The conclusion that the digitisation of a paper document produced for verification cannot achieve exact correspondence with the original electronic form of the digital document has been generally accepted. In consequence, there remains a need for a system which can straightforwardly be applied at document creation time to ensure that the document when printed contains additional information which will enable the totality of the document to be authenticated from the paper document itself.

Intentional unauthorized alteration to the paper document, which may be for fraudulent purposes, would typically involve word deletions, word additions or word changes. This generally involves several consecutive character changes in what is similar to a burst error—which can occur accidentally as a result of physical changes to the paper document. This is distinctly different to the channel noise deletions, additions and errors which affect only one of two characters but can happen throughout the document.

For the avoidance of doubt, changes can occur in three principal domains: in the electronic domain, in the physical (i.e. printed) domain or at the interface between the two (i.e. when the document is being transferred between the electronic and physical domains by printing or scanning, for example). Changes in the electronic domain can result from human or machine error or deliberate human action, changes in the physical domain normally result from deliberate or accidental human action and changes at the interfaces normally result from channel noise, as discussed above.

It is an object of the present invention to provide a method for producing self-authenticable paper documents with the capability of applying security techniques available in the electronic domain to the verification of the total document content. The invention seeks to identify all types of change arising in both domains identified above and at the interfaces between the domains.

Accordingly, a first aspect of the present invention provides a method of producing a document comprising: (i) providing text which is intended to be contained within the document, (ii) generating a text verification value, representative of the entire content of the said text; (iii) generating one or more error correction codes for the said text; and (iv) generating a machine-readable symbol, representative of the said text verification value and the said error correction code or codes; wherein the symbol is adapted for incorporation within the document when it is printed.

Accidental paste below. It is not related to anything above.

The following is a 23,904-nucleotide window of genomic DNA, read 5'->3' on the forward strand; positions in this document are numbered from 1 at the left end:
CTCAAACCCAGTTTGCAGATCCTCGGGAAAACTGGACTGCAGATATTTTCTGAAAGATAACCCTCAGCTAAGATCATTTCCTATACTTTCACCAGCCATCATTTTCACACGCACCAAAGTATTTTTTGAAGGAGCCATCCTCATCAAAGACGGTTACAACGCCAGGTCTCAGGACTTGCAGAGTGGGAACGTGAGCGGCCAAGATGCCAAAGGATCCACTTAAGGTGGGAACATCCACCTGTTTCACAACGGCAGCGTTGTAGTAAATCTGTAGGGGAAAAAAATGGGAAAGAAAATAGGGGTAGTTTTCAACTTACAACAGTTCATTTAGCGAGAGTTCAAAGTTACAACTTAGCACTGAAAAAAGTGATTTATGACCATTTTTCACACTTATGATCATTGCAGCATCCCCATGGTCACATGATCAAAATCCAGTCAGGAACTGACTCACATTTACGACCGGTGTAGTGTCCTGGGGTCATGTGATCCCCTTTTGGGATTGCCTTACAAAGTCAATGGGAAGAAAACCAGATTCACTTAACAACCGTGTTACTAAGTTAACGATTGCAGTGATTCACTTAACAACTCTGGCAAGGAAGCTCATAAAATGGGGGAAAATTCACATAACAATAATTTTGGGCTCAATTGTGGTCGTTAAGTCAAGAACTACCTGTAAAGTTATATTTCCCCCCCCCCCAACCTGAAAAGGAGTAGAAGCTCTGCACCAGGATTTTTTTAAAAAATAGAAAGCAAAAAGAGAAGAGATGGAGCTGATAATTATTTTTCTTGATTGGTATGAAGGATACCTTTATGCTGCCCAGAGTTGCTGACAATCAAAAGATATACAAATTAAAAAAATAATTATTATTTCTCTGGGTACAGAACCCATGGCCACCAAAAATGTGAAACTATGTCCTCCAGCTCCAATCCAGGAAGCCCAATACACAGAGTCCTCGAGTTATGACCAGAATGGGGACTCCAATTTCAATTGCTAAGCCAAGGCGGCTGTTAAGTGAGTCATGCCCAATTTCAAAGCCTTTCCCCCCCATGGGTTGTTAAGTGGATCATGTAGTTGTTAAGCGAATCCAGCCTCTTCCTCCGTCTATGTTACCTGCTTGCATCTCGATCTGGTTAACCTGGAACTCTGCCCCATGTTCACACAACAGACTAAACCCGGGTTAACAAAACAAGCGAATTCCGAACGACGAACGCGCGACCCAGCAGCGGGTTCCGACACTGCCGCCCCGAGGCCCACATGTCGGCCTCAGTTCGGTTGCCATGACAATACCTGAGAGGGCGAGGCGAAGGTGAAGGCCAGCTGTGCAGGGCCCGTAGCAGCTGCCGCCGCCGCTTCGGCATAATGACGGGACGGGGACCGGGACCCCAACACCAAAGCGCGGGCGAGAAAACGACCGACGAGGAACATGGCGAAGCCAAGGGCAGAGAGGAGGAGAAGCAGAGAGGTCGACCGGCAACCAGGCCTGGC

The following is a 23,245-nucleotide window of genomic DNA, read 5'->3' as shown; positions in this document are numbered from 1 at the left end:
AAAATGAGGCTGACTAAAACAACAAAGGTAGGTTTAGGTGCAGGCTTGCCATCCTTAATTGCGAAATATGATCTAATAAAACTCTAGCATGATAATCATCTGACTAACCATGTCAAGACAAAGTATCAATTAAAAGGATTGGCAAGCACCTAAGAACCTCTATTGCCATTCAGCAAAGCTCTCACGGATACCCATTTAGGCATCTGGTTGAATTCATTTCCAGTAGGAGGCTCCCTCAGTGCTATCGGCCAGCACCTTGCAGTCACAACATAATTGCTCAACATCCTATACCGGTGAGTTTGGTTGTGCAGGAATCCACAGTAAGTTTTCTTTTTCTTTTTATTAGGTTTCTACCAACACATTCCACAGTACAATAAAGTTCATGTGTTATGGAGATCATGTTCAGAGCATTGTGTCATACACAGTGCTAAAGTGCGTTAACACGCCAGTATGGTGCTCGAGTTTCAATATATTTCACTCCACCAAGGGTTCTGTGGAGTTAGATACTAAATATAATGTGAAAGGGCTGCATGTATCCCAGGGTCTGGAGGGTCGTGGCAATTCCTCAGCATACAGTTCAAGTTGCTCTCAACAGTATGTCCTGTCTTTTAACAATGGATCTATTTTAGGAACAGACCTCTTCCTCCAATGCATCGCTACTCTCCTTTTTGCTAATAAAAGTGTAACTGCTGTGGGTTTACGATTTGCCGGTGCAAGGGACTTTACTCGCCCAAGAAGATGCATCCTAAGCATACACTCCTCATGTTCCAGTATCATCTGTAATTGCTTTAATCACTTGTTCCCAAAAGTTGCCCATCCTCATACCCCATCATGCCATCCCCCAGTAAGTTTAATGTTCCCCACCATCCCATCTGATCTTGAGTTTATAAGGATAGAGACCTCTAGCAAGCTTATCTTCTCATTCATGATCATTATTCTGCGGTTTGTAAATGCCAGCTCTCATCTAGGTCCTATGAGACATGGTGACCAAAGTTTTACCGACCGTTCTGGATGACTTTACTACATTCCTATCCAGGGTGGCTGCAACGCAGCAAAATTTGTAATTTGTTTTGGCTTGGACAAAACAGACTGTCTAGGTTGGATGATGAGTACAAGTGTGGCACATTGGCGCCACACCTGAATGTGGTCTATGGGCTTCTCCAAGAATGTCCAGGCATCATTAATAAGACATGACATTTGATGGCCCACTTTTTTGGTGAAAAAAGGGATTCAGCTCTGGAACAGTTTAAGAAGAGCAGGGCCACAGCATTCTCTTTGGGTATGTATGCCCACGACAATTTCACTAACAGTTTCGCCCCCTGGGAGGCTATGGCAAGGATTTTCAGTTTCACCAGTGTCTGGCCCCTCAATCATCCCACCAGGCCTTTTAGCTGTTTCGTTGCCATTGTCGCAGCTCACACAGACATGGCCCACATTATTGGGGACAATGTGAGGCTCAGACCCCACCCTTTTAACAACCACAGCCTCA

The method may comprise the further step of printing the said document in such a manner that it comprises the said text and the said symbol.

It is particularly preferred that the said verification value comprises a hash total.

The said verification value preferably comprises a checksum.

In one particularly preferred embodiment, the said text is divided into a predetermined number of strings and an error correction code is determined for each respective string.

The or each said error correction code may be a Reed-Solomon code.

The said symbol may comprise security data.

A further aspect of the invention provides a method of verifying a printed document, comprising: (i) machine-reading text and a symbol printed on the document; (ii) deriving one or more error correction codes from the said symbol; (iii) using the error correction code or codes to perform an error correction operation on the said text; (iv) deriving a verification value representative of the entire content of a predetermined body of text from the said symbol; (v) deriving a further verification value from the said text after it has been subjected to the correction operation; and (vi) comparing the said further verification value with the said verification value derived from the said symbol.

The said text and symbol may be read using an optical scanner.

Preferably, the said verification value comprises a hash total.

The said verification value preferably comprises a checksum.

It is particularly preferred that the text is divided into a series of strings and a said error correction code is associated with each respective said string.

The or each said error correction code may be a Reed-Solomon code.

It is particularly preferred that the said symbol comprises security and the said method comprises a step of using the said security data in order to extract information contained within the said symbol.